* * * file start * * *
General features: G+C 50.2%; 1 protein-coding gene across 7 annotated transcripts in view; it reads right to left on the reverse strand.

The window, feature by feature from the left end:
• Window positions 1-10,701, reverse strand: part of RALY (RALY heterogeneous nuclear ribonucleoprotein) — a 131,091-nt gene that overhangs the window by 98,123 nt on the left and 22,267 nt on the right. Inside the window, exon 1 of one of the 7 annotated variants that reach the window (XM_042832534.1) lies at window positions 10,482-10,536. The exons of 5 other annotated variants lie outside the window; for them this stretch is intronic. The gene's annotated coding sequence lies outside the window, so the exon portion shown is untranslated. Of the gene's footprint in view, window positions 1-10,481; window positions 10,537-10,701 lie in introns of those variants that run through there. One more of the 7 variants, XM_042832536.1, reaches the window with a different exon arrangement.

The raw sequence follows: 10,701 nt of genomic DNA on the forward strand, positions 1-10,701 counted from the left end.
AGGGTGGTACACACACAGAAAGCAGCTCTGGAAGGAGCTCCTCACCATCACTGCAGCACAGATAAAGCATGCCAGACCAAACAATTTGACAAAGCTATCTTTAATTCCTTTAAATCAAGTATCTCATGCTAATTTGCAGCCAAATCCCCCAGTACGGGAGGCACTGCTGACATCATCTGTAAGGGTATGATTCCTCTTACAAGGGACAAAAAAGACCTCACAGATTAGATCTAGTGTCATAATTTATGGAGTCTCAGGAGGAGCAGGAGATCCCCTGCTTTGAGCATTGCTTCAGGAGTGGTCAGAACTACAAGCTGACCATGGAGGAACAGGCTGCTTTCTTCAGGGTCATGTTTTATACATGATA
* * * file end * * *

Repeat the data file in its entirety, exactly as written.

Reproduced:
General features: G+C 50.2%; 1 protein-coding gene across 7 annotated transcripts in view; it reads right to left on the reverse strand.

The window, feature by feature from the left end:
• Window positions 1-10,701, reverse strand: part of RALY (RALY heterogeneous nuclear ribonucleoprotein) — a 131,091-nt gene that overhangs the window by 98,123 nt on the left and 22,267 nt on the right. Inside the window, exon 1 of one of the 7 annotated variants that reach the window (XM_042832534.1) lies at window positions 10,482-10,536. The exons of 5 other annotated variants lie outside the window; for them this stretch is intronic. The gene's annotated coding sequence lies outside the window, so the exon portion shown is untranslated. Of the gene's footprint in view, window positions 1-10,481; window positions 10,537-10,701 lie in introns of those variants that run through there. One more of the 7 variants, XM_042832536.1, reaches the window with a different exon arrangement.

The raw sequence follows: 10,701 nt of genomic DNA on the forward strand, positions 1-10,701 counted from the left end.
AGGGTGGTACACACACAGAAAGCAGCTCTGGAAGGAGCTCCTCACCATCACTGCAGCACAGATAAAGCATGCCAGACCAAACAATTTGACAAAGCTATCTTTAATTCCTTTAAATCAAGTATCTCATGCTAATTTGCAGCCAAATCCCCCAGTACGGGAGGCACTGCTGACATCATCTGTAAGGGTATGATTCCTCTTACAAGGGACAAAAAAGACCTCACAGATTAGATCTAGTGTCATAATTTATGGAGTCTCAGGAGGAGCAGGAGATCCCCTGCTTTGAGCATTGCTTCAGGAGTGGTCAGAACTACAAGCTGACCATGGAGGAACAGGCTGCTTTCTTCAGGGTCATGTTTTATACATGATA